Experience with olanzapine in overdosage is limited. In clinical trials, accidental or intentional acute overdosage of olanzapine was identified in 67 patients. In the patient taking the largest identified amount, 300 mg, the only symptoms reported were drowsiness and slurred speech. In the limited number of patients who were evaluated in hospitals, including the patient taking 300 mg there were no observations indicating an adverse change in laboratory analyses or ECG. Vital signs were usually within normal limits following overdoses.
Based on animal data, the predicted symptoms would reflect an exaggeration of the drug's known pharmacological actions. Symptoms may include somnolence, mydriasis, blurred vision, respiratory depression, hypotension, and possible extrapyramidal disturbances.
There is no specific antidote to olanzapine; therefore, appropriate supportive measures should be initiated. The possibility of multiple drug involvement should be considered
In case of acute overdosage establish and maintain an airway and ensure adequate oxygenation and ventilation. The use of activated charcoal for overdose should be considered because the concomitant administration of activated charcoal was shown to reduce the oral bioavailability of olanzapine by 50% to 60%.Gastric lavage (after intubation, if patient is unconscious) may also be considered.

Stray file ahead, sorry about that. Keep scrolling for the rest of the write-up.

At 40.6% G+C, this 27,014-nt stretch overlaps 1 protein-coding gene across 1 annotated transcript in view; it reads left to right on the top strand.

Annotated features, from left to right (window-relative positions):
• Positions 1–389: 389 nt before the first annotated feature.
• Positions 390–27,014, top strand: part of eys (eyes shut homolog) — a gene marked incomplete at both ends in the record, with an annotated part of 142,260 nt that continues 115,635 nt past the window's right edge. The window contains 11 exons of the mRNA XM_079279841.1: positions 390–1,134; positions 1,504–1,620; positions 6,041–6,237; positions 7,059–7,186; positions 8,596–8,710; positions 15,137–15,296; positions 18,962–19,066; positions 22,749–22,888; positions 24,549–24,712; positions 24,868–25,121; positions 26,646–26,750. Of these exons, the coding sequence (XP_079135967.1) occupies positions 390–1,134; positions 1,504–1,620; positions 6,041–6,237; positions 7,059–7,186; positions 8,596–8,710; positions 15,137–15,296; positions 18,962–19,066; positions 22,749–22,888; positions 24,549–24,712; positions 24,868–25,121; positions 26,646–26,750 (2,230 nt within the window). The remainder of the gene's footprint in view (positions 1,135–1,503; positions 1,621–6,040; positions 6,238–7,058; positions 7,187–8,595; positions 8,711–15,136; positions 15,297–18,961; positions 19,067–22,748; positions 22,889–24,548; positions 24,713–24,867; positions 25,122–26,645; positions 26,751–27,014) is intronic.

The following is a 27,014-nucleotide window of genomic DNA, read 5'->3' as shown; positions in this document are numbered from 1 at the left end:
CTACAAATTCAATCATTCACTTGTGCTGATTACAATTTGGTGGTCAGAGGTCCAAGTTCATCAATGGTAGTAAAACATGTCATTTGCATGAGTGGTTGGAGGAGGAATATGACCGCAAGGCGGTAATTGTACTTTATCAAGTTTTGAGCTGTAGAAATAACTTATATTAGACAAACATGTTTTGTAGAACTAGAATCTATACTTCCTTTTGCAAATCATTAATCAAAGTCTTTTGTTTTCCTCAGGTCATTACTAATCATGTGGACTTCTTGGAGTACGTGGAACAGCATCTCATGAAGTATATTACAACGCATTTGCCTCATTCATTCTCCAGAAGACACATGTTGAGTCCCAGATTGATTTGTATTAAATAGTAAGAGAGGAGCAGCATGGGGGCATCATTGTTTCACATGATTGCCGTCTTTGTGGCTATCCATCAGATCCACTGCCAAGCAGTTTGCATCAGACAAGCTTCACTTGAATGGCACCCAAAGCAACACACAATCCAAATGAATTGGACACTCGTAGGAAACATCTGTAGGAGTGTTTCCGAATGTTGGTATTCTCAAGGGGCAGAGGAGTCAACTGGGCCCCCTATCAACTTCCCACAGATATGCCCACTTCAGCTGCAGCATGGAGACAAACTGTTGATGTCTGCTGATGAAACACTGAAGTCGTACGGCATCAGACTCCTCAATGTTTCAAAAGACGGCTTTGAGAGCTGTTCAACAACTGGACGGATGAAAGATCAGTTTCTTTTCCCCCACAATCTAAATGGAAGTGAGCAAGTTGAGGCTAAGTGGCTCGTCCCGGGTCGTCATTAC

Hypotension and circulatory collapse should be treated with appropriate measures such as intravenous fluids and/or sympathomimetic agents such as norepinephrine (do not use epinephrine dopamine or other sympathomimetic agents with beta-agonist activity since beta stimulation may worsen hypotension in the setting of alpha blockade induced by olanzapine). Cardiovascular monitoring should commence immediately and should include continuous electrocardiographic monitoring to detect possible arrhythmias.
Close medical supervision and monitoring should continue until the patient recovers.